This is actually from 2006, but I like it a  lot
But then she also reminded me of the year before.  What ended up being Kelsey's last Christmas.  Marissa sent me this that my oldest daughter wrote on LiveJournal right after, "we all know that the weeks preceding the celebration of baby jesus through capitalistic gluttony had not been kind to my super-spazzy, over-worrying head, but this christmas was the most pleasant holiday i have had since i was a child: no drama, lots of love. i smiled, dad gave me looks of love & relief that warmed my heart to the core, and kyle was with me."  It had been a pretty mellow, uneventful affair - unlike the wild drama of the year before that culminated in Mother breaking her arm almost immediately after we dropped her home, and us spending the evening in the emergency room, Mother madder than a wet hen that we dared take her to the hospital.  I had learned from that year, and toned down the expectations and the agenda and things had gone much more smoothly.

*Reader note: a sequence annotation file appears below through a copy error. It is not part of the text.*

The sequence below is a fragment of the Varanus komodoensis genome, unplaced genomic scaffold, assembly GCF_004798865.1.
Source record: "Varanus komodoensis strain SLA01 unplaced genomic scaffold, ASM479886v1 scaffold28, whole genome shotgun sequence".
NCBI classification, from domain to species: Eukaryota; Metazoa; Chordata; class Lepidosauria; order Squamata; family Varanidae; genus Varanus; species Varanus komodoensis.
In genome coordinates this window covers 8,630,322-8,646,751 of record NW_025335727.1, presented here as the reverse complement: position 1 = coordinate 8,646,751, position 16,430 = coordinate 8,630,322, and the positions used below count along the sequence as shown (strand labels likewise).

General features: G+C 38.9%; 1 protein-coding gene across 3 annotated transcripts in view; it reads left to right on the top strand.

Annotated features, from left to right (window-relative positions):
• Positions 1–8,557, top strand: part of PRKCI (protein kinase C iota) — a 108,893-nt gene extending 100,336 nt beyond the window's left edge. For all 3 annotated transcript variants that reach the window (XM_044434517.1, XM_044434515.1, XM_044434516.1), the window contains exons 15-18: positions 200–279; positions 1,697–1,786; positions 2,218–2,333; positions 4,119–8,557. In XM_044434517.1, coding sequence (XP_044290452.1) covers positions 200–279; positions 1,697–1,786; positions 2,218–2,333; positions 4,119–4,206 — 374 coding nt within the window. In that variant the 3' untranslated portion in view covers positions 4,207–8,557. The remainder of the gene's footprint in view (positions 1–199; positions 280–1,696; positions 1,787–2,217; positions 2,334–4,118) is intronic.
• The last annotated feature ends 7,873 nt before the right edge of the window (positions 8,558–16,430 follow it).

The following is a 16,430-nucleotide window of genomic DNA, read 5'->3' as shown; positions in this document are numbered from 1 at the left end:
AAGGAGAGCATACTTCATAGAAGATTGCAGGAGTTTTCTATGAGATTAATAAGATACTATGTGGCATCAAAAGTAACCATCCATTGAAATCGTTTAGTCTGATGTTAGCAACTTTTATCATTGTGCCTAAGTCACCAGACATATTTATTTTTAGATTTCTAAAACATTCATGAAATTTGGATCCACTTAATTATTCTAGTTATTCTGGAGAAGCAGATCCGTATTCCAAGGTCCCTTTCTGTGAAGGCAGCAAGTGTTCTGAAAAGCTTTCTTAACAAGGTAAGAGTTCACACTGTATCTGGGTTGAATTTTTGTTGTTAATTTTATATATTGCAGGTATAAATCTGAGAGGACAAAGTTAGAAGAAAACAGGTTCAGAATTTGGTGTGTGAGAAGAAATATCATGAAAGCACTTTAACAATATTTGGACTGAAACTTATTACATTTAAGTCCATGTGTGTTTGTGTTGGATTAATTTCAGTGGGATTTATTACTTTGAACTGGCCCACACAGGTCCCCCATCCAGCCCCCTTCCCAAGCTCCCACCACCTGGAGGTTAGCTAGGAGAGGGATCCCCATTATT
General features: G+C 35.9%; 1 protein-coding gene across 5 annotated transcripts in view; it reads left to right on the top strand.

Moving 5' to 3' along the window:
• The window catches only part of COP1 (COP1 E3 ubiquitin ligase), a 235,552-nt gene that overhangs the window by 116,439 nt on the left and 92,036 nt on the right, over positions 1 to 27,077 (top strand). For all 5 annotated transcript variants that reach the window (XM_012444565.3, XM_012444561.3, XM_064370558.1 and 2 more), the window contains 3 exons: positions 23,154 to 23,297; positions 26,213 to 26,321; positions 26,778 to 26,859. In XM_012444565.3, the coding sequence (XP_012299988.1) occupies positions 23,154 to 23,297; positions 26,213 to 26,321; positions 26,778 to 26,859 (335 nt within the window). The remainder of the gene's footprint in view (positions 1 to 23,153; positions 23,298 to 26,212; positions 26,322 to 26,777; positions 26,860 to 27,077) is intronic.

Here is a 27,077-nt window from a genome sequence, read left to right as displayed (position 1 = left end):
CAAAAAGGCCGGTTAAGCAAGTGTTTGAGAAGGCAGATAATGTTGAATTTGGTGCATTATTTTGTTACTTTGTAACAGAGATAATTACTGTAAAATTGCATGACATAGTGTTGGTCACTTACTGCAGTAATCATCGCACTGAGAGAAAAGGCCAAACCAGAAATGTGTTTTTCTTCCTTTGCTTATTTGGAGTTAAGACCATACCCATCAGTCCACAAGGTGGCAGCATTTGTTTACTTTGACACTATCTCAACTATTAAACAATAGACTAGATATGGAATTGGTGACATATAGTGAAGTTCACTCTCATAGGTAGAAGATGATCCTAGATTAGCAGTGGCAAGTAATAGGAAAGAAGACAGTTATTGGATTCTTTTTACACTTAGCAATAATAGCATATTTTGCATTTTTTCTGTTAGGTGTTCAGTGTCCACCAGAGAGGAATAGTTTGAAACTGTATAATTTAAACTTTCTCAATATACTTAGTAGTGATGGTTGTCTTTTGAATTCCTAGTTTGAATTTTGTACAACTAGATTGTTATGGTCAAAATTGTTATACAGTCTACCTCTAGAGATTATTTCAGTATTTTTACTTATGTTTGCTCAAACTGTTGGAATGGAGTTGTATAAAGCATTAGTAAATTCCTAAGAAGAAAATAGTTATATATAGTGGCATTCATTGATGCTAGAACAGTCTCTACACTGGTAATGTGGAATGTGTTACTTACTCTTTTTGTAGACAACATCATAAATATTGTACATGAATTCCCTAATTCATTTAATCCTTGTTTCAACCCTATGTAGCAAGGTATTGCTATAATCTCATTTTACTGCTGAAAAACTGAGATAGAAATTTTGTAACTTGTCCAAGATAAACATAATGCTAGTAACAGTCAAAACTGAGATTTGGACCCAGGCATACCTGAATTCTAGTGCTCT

So, I guess I managed to pull off giving these important people in my life the best gift I could have, which is a pleasant day on a holiday supposed to be about celebration, hope and family.  And Marissa gave me the best gift of all:  she made sure I knew it.  That, ladies and gentlemen, is a good Christmas story.  

Monday, December 13, 2010

Adventures in Packing Part Three: Moving Mountains